10. Knight of Cups (2015)
Unfortunately, this is the weakest work in Terrence Malick’s body of work. While there are some visually impressive moments, his signature style becomes overly affected, trite, and self-mocking. Instead of being used to showcase the beauty of the American Midwest or everyday individuals, his trademark moments of awe are now directed towards the pretentious and egocentric world of a Los Angeles screenwriter (Christian Bale) experiencing a rather uninteresting spiritual dilemma. The dreamy sunsets, hushed voiceovers, and disorienting flashbacks lack impact.
9. Voyage of Time (2016)
Reworded: Malick’s contemplative exploration of the enduring enigma of existence, featuring nature imagery and dream sequences involving dinosaurs, can be seen as a supplement to his film The Tree of Life (and, some may argue, To the Wonder). Having studied philosopher Martin Heidegger in his youth, Malick’s awe and wonder towards existence is reminiscent of Heidegger’s teachings. Brad Pitt’s sonorous voiceover ponders the fundamental question: “Why does something exist rather than nothing?” While visually stunning, the film’s cosmic musings lack significant narrative depth.
8. Song to Song (2017)
Similar to Knight of Cups, this movie utilizes Malick’s ethereal and grandiose style to depict a subject matter that may not deserve such treatment, resulting in potential mockery. However, it is more effective. Instead of the film industry, the setting is the music scene in Austin, Texas where Ryan Gosling plays a rising singer in love with Rooney Mara, who is also enamored with Michael Fassbender’s alluring yet shady producer. The traditional structure of the plot is blurred by Malick’s mesmerizing and otherworldly approach, but it still maintains a unique sense of urgency and impact.
7. A Hidden Life (2019)
Malick’s second world war film takes place in Austria and focuses on the story of Franz Jägerstatter, a conscientious objector who was executed in 1943 for refusing to take the Hitler oath. This film’s sincerity and idealism are somewhat undermined by the subject and setting, which do not align with Malick’s usual ability to find beauty in everyday moments. However, Jägerstatter’s personal and private stance against the Nazi regime allows for a deeper exploration of his inner struggles, which fits in with Malick’s style. It is worth noting that the director has previously shown interest in Heidegger, who infamously supported the Nazi party.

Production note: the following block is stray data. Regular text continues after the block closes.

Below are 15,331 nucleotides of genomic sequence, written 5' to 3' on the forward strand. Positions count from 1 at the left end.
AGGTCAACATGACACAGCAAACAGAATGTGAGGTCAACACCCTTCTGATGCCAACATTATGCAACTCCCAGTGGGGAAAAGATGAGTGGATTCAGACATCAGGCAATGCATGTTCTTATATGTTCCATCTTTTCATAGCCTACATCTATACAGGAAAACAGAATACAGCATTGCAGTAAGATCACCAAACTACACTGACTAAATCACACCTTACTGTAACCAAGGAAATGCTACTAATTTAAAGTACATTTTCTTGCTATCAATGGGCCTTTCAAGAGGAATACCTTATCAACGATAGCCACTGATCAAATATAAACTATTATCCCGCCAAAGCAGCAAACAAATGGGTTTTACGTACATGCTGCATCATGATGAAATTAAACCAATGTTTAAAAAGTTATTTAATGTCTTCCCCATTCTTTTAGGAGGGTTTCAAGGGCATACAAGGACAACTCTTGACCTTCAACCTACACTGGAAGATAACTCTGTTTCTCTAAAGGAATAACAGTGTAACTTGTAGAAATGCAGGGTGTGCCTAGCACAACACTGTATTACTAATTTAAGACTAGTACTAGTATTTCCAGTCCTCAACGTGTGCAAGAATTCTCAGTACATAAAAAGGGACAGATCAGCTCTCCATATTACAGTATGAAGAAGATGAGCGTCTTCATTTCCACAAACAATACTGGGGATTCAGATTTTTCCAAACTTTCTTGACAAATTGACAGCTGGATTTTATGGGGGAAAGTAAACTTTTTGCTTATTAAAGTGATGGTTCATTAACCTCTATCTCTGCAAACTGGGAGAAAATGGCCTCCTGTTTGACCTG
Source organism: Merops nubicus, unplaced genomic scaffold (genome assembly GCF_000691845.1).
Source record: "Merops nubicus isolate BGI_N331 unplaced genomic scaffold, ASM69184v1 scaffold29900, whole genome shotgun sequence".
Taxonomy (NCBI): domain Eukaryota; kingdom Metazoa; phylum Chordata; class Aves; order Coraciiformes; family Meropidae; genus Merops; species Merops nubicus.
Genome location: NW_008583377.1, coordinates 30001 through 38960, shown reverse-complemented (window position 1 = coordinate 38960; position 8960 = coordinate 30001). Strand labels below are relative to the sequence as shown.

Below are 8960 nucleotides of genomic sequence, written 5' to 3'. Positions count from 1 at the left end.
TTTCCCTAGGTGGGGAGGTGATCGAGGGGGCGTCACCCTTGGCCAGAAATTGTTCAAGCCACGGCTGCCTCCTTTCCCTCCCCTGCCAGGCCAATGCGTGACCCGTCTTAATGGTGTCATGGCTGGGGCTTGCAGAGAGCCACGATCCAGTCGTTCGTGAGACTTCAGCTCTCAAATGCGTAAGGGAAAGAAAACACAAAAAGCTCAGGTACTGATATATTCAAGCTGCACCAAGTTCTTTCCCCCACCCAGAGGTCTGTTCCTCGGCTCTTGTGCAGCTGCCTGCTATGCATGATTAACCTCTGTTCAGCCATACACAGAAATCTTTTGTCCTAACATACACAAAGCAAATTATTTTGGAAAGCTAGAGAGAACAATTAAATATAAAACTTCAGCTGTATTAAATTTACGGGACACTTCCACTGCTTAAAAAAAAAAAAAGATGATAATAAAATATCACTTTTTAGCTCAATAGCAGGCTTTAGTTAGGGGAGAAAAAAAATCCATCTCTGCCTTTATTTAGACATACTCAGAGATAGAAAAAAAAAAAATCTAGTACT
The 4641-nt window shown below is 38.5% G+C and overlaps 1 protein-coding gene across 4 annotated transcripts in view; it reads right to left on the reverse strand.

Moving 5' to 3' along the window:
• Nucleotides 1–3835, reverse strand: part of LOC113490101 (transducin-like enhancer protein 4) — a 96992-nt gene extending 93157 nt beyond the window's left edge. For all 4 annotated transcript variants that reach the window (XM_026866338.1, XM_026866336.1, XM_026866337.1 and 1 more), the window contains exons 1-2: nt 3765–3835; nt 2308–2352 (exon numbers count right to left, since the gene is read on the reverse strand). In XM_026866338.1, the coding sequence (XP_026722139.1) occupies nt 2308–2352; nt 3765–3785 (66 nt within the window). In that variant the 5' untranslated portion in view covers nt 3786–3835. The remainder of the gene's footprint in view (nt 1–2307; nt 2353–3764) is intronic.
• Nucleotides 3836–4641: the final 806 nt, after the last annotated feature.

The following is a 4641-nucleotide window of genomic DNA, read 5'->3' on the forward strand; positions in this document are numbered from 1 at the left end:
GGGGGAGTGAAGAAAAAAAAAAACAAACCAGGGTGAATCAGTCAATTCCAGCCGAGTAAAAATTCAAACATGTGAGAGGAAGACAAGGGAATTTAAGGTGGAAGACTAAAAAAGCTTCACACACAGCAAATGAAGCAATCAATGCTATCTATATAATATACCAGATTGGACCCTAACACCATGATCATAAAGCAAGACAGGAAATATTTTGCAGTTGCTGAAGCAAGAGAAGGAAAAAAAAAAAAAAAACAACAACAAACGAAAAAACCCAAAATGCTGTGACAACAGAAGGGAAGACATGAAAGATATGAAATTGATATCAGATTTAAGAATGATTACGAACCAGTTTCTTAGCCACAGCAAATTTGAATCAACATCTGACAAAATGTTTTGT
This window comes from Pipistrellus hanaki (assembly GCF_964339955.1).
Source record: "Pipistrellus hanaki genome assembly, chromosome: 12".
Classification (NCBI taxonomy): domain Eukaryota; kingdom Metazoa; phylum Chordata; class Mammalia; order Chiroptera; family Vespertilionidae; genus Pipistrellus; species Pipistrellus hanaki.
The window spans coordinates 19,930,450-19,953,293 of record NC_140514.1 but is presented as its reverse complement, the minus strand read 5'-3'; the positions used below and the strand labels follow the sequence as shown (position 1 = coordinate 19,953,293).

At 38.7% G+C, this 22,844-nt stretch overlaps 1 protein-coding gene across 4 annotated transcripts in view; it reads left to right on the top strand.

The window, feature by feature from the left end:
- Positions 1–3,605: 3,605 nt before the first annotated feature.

6. To the Wonder (2012)
Malick released his film, The Tree of Life, which won the Cannes Palme d’Or award, only two years before this one. This film, another bittersweet love story, was met with lukewarm reception by critics who were still reeling from the impact of his previous work. Set in Paris, the story follows a reserved engineer, played by Ben Affleck, who falls for the alluring and free-spirited Olga Kurylenko. As expected from Malick’s style, the film features beautiful golden-hour shots, soft narration, and flashback scenes without dialogue. While some may find these elements to be overused, the passionate and thought-provoking nature of this film is not to be overlooked.
5. The Thin Red Line (1998)
Prior to its release, Malick had been absent for approximately two decades, allowing him to accumulate a mysterious and glamorous reputation similar to that of J.D. Salinger’s. This return to the film industry surprised many: a three-hour long movie about World War II’s Battle of Guadalcanal in the Pacific in 1942, presented in Malick’s signature style of still, reflective fascination. This was the point at which his style shifted into a trance-like state, abandoning traditional editing and pacing. The star-studded cast featured Sean Penn, Nick Nolte, and George Clooney, with Jim Caviezel portraying a deserter who also serves as the dreamy narrator through flashbacks.